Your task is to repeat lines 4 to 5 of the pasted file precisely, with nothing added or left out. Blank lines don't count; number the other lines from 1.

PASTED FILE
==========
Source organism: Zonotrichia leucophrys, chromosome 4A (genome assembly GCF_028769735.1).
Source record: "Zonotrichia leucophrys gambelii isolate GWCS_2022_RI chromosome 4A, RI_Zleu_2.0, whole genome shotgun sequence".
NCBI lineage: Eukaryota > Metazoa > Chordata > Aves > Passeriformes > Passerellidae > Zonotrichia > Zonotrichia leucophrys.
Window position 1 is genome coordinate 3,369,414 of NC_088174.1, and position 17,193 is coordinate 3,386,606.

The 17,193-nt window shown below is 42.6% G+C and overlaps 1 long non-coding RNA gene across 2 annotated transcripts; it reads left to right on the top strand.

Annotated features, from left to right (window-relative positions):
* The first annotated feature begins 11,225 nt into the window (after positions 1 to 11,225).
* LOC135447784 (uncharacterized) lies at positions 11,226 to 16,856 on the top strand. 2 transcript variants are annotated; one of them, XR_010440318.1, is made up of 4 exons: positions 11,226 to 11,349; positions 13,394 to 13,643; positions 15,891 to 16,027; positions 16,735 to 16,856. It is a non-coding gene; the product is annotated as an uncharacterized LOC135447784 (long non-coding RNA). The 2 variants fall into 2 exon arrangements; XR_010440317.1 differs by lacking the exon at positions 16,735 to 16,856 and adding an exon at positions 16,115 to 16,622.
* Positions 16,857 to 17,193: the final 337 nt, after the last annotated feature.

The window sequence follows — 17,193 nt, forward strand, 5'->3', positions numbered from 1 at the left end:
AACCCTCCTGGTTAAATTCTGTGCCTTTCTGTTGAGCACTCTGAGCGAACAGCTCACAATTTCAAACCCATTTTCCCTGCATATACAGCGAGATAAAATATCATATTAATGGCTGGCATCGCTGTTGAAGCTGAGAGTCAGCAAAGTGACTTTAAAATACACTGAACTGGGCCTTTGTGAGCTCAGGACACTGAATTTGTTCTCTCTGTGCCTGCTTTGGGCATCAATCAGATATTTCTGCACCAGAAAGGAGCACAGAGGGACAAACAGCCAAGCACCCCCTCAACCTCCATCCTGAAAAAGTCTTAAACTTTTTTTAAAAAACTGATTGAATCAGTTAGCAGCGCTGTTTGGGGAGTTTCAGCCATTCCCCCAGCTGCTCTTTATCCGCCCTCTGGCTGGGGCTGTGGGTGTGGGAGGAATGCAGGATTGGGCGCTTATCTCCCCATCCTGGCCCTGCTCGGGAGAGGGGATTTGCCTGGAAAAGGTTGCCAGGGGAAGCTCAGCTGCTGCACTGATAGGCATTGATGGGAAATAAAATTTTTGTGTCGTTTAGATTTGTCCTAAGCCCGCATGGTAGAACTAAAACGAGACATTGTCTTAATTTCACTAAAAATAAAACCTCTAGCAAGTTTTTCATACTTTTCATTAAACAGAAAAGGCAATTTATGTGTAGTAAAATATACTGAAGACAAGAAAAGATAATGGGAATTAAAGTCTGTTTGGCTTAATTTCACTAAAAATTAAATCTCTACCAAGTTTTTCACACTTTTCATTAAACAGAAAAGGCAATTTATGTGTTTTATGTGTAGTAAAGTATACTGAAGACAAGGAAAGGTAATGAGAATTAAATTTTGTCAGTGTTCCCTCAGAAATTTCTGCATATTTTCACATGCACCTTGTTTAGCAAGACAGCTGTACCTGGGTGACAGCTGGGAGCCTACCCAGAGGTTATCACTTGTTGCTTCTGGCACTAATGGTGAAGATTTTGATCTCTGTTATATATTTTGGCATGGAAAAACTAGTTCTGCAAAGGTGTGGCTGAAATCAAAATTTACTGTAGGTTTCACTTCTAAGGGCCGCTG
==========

Window position 1 is genome coordinate 3,369,414 of NC_088174.1, and position 17,193 is coordinate 3,386,606.

The 17,193-nt window shown below is 42.6% G+C and overlaps 1 long non-coding RNA gene across 2 annotated transcripts; it reads left to right on the top strand.